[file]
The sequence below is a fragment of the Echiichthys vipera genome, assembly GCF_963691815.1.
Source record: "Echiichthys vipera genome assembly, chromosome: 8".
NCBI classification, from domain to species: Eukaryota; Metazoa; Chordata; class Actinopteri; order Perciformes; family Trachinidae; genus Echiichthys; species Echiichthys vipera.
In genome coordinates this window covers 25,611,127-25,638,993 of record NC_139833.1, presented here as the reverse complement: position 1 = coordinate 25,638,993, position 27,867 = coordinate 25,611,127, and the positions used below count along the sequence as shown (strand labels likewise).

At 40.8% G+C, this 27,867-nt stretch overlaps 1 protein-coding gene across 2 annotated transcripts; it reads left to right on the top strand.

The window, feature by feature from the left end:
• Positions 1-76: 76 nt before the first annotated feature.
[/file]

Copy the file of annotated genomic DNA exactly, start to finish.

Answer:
The sequence below is a fragment of the Echiichthys vipera genome, assembly GCF_963691815.1.
Source record: "Echiichthys vipera genome assembly, chromosome: 8".
NCBI classification, from domain to species: Eukaryota; Metazoa; Chordata; class Actinopteri; order Perciformes; family Trachinidae; genus Echiichthys; species Echiichthys vipera.
In genome coordinates this window covers 25,611,127-25,638,993 of record NC_139833.1, presented here as the reverse complement: position 1 = coordinate 25,638,993, position 27,867 = coordinate 25,611,127, and the positions used below count along the sequence as shown (strand labels likewise).

At 40.8% G+C, this 27,867-nt stretch overlaps 1 protein-coding gene across 2 annotated transcripts; it reads left to right on the top strand.

The window, feature by feature from the left end:
• Positions 1-76: 76 nt before the first annotated feature.